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Offline Bryce

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This might go above the heads of many here, but just for the fun of it, I analysed the highest frequency the CPC can create: Sound 2,1 which is for me at least not possible to hear.
The higher the frequency, the more expected distortion (and the easier it is for me to analyse the spectrum).

The first screenshot is taken on a 100MHz oscilloscope. This means that I am theoretically measuring up to the 1611th Harmonic (if it actually existed), so any rounding seen is due to the limits of the CPC and not the scope. As you can see, the wave is still relatively square. The rounding on the leading edges will be due to capacitance on the CPC's PCB and parasitic properties of the resistors used to merge the channels. The noise seen on the top and bottom of the waves is most likely the CPC's clocks and switching noise from other parts of the circuit. But it's at a frequency that no speaker could reproduce, no ear could hear and it's volume is tiny anyway (20mV peak to peak).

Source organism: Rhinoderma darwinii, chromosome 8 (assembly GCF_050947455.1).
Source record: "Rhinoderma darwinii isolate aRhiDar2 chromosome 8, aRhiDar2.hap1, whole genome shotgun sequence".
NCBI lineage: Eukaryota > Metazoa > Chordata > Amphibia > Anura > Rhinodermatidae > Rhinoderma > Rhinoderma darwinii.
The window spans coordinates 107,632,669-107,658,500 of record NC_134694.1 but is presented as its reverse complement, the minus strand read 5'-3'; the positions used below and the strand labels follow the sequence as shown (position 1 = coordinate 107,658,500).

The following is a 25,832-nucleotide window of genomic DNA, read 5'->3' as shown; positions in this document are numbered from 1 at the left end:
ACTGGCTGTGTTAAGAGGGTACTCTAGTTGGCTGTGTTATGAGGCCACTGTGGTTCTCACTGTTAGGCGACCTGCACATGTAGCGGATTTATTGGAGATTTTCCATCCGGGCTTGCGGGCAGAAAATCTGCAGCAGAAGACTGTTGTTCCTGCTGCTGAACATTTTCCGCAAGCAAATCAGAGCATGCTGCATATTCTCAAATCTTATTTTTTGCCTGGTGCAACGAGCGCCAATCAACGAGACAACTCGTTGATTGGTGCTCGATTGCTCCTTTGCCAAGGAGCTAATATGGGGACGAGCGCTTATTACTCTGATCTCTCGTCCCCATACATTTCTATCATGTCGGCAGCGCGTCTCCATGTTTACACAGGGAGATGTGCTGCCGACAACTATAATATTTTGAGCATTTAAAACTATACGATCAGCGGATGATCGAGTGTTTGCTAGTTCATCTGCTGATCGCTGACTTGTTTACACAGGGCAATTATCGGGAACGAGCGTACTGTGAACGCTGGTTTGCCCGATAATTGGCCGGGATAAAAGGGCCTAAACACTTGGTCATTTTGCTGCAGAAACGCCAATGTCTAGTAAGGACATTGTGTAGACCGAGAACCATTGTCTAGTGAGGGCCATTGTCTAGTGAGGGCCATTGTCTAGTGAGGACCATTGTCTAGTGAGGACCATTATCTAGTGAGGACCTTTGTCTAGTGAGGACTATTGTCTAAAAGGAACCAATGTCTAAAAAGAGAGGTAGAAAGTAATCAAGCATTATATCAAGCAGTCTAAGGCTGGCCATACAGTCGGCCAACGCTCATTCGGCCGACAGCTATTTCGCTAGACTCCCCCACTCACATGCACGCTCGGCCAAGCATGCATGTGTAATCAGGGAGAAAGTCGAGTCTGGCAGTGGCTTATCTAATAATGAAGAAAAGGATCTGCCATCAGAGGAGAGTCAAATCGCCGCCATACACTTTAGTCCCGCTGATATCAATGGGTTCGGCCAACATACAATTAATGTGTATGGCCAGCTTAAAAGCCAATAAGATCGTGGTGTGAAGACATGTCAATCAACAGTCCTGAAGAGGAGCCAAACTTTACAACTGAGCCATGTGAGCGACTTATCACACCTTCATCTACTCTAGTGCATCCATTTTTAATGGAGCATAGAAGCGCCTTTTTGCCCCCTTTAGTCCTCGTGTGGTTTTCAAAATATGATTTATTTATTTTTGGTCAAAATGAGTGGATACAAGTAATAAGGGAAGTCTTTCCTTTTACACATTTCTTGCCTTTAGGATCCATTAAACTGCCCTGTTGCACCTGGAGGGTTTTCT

The second screenshot is a spectrum analysis of the same signal. Here you can see the fundamental frequency on the left (62.19kHz) plus the 3rd, 5th, 7th and 9th harmonic. There is a tiny 4th, 6th and 8th harmonic which contributes to the rounding, but as you can see they are 30dB below the fundamental frequency and would normally be ignored in most calculations unless I was dealing with highly sensitive GHz signals.

Btw, the actual frequency is 62,190kHz as the SA reports, not the 62.5kHz that the Oscilloscope reports. Spectrum analysers are much more accurate than scopes for measuring frequencies. The ramp up of the noise floor on the left is because the SA is approaching it's lowest frequency limit (9kHz).

So to answer the original question: The CPC produces an extremely clean, as square as possible (for the electronics in a CPC) wave.

Bryce.
« Last Edit: 16:49, 01 May 21 by Bryce »

Online RetroCPC

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Bryce,

Is the component on Marker 1 the square-wave frequency?

If so, the SNR is very poor - with a wide band Spectrum NF only 30dB down?